Unequal access to housing for women limits opportunities for upward mobility. Quality housing leads to increased physical and financial security, healthier living conditions, and the stability to seek employment.33 However, women in many countries are prevented from owning property, including housing, due to gendered laws and social norms.34 Furthermore, women often have greater difficulty securing housing due to their lower economic standing than men.35 In the US, this challenge is intensified as a shortage of affordable housing for low-income households persists, disproportionately affecting the many households led by single mothers.36,37

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SDG 5: References

1 The Case for the Web, The Web Foundation, 2018;
2 Women & The Web, Intel, 2012;
3 Closing the global gender gap in technology, Global Fund for Women, 2018;
4 Women & The Web, Intel, 2012;
5 Women’s Rights Online Report, The Web Foundation, 2018;
6 Doubling Digital Opportunities, The Broadband Commission, 2013
7 Making Innovation and Technology Work for Women, UN Women, 2017
8 CSC’s Gender and Automation Report, 2018
9 UN Development Programme Goal 3 Targets, 2018
10 “Issues in Reproductive Health,” Fatalla, Mahmoud, UN News Center
11 “…Gender Inequity in Health…”, WHO, 2007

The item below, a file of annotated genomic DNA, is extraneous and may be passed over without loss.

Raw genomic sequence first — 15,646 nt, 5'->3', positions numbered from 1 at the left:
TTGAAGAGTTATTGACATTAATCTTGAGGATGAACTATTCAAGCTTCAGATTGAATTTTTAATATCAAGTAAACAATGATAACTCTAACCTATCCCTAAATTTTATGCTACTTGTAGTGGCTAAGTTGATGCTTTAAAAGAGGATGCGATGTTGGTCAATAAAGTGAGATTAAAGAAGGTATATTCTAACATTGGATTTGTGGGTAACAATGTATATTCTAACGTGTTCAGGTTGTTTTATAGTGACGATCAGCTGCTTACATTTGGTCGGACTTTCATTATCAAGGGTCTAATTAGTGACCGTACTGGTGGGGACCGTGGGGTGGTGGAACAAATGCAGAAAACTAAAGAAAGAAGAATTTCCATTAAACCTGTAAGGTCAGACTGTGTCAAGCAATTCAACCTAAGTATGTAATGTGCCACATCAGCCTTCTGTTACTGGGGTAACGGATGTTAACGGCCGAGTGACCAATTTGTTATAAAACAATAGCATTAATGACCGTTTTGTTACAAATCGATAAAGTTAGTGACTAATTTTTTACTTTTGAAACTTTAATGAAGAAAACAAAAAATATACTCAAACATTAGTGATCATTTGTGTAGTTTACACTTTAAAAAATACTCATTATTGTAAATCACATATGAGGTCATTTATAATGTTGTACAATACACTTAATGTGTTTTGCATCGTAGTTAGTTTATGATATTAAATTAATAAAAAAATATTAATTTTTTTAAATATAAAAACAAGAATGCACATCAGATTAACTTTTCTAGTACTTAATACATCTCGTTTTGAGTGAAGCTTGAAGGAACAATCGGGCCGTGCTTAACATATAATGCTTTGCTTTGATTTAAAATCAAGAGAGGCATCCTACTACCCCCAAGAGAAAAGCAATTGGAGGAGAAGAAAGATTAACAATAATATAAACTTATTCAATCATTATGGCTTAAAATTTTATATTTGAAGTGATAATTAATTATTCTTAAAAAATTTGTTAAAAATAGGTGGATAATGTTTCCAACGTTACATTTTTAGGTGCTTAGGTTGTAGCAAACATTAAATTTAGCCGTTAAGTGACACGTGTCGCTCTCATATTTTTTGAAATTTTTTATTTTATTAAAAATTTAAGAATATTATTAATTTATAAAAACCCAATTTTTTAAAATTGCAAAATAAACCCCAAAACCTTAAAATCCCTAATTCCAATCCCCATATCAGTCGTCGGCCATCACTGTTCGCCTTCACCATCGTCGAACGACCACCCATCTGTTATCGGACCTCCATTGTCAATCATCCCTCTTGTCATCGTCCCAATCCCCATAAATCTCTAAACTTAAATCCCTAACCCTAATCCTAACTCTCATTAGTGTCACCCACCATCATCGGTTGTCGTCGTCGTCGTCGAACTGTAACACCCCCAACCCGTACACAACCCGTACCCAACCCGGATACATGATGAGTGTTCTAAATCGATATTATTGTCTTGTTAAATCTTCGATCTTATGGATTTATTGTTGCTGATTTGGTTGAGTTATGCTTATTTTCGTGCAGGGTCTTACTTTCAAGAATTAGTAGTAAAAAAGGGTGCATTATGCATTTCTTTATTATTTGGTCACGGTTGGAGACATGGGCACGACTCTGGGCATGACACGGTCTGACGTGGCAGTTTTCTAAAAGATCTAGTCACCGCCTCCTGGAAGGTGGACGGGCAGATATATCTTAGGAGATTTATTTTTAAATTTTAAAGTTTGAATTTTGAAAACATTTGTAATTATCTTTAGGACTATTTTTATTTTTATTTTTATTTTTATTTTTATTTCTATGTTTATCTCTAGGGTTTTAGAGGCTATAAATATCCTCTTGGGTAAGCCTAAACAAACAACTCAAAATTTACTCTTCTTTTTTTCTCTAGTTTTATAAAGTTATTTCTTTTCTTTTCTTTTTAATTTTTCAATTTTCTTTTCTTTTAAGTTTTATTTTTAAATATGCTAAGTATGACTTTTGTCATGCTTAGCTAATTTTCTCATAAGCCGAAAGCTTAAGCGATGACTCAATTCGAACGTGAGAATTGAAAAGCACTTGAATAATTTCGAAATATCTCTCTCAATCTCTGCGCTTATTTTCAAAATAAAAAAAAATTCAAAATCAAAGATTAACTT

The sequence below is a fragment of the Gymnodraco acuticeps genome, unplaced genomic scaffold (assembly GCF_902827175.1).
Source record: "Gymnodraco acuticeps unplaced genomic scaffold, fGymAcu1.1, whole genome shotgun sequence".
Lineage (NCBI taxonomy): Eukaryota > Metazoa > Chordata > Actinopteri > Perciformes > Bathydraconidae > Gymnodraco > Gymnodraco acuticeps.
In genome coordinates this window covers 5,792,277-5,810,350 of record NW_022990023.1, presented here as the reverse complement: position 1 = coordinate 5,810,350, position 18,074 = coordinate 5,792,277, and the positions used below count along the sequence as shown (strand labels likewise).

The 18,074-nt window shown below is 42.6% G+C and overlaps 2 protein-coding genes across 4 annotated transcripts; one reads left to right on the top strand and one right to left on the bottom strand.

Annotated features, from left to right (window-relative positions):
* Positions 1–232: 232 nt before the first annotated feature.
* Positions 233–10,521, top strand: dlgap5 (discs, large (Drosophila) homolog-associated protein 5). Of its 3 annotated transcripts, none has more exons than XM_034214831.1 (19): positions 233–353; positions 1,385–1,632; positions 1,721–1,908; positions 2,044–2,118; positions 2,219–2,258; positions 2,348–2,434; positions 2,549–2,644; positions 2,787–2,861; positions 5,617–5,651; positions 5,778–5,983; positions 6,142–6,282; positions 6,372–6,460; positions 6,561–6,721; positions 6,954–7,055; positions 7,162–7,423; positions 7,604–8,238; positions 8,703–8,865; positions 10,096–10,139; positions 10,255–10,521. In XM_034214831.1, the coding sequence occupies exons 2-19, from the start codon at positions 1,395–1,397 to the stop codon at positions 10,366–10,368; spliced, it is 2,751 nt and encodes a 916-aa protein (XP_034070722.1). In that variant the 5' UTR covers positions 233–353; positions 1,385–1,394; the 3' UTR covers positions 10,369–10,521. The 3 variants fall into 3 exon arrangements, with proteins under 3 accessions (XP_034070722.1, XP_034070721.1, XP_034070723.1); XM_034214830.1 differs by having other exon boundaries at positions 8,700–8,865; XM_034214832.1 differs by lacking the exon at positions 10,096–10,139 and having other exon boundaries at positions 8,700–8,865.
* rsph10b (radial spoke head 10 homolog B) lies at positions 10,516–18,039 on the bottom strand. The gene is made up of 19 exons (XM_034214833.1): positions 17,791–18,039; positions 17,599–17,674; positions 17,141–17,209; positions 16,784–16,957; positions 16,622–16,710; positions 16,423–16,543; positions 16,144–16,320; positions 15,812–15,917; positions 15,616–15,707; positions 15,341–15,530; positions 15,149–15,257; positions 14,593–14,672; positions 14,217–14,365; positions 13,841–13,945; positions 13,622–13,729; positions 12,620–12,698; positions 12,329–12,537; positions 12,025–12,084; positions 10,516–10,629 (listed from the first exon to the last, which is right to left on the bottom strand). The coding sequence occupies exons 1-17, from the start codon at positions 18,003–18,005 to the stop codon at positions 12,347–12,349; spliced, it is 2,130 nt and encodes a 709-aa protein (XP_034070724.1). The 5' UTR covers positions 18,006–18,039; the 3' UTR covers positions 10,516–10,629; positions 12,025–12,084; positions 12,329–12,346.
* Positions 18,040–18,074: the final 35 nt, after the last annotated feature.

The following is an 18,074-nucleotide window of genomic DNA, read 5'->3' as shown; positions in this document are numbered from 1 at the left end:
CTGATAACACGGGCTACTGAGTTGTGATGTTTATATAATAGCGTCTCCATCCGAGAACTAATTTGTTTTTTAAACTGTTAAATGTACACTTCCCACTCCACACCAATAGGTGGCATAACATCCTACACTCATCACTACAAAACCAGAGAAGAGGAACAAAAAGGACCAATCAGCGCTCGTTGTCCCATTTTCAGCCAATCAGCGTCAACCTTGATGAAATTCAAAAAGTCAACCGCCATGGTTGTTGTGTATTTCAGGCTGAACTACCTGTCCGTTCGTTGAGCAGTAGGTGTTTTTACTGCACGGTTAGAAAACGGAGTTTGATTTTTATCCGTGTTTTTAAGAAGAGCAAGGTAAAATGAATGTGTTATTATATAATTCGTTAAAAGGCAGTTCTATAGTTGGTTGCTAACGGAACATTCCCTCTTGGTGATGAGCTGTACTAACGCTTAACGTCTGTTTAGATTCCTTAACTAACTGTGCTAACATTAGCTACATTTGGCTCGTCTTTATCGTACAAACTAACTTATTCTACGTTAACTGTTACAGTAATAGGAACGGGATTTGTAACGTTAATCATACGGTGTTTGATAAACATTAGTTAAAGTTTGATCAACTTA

12 Women’s Lives and Challenges: Equality and Empowerment Since 2000, US AID, 2014
13 Key Barriers to Women’s Access to HIV Treatment: A Global Review, UN Women
14 Promoting Gender Equality Through Health, US AID
15 Global Findex Database
16 “Small and medium enterprise finance: new findings, trends and G-20/Global partnership on financial inclusion progress,” International Finance Corporation, 2013
17 International Finance Corporation Enterprise Finance Gap Database
18 Making Innovation and Technology Work for Women, UN Women, 2017
20 Increasing Gender Equality through Financial Inclusion, GIIN
21 “Empowering Women with Micro Finance: Evidence from Bangladesh,” Pitt, M et. al., 2006
22 “Women at Work: Trends 2016,” International Labour Office
23 Gender Discrimination in many forms for today’s working women, Pew Research, 2017
24 “Conflict and Violence Assessment Paper”, Anke Hoeffler and James Fearon, Copenhagen Consensus Center, 2014
25 “Global and regional estimates of violence against women,” WHO
26 “Voice and Agency: Empowering Women and Girls for Shared Prosperity,” World Bank. 2012
27 Why is Gender Equality Important to Economic Development?, GVI, 2018
28 Promoting gender equality in schools, Gender and Education Association
29 Global Education Monitoring Report Gender Review: Meeting Our Commitments to Gender Equality in Education. 2018. UNESCO
30 Ibid
31 Unicef, 2016
32 Unicef, 2016
33 “Level the Field: Gender Inequality in Land Rights,” Habitat for Humanity, 2016
34 Social and Gender Inequalities in Environment and Health, WHO, 2010
35 Gender Lens on Affordable Housing, ICRW, 2016
36 “The Gap: A Shortage of Affordable Homes,” National Low Income Housing Coalition, 2017
37 “Hunger and Poverty in Female-Headed Households,” Bread for the World, 2016